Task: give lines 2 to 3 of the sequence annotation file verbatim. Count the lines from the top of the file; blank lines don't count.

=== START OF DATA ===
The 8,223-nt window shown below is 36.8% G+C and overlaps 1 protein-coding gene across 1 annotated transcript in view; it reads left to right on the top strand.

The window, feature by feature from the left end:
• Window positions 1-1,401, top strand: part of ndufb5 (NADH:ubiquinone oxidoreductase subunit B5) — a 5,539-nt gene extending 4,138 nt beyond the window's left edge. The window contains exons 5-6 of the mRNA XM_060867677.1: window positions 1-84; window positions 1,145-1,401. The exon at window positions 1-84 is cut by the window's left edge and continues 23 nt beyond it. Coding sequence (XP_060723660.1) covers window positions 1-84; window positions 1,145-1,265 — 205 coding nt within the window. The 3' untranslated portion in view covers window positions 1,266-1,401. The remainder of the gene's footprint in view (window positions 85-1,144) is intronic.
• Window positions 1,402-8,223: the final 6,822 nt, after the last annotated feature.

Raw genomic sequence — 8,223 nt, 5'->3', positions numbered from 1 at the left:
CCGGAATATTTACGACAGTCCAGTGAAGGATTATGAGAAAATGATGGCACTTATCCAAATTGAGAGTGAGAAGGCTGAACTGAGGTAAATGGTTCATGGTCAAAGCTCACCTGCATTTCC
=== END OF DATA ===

The window, feature by feature from the left end:
• Window positions 1-1,401, top strand: part of ndufb5 (NADH:ubiquinone oxidoreductase subunit B5) — a 5,539-nt gene extending 4,138 nt beyond the window's left edge. The window contains exons 5-6 of the mRNA XM_060867677.1: window positions 1-84; window positions 1,145-1,401. The exon at window positions 1-84 is cut by the window's left edge and continues 23 nt beyond it. Coding sequence (XP_060723660.1) covers window positions 1-84; window positions 1,145-1,265 — 205 coding nt within the window. The 3' untranslated portion in view covers window positions 1,266-1,401. The remainder of the gene's footprint in view (window positions 85-1,144) is intronic.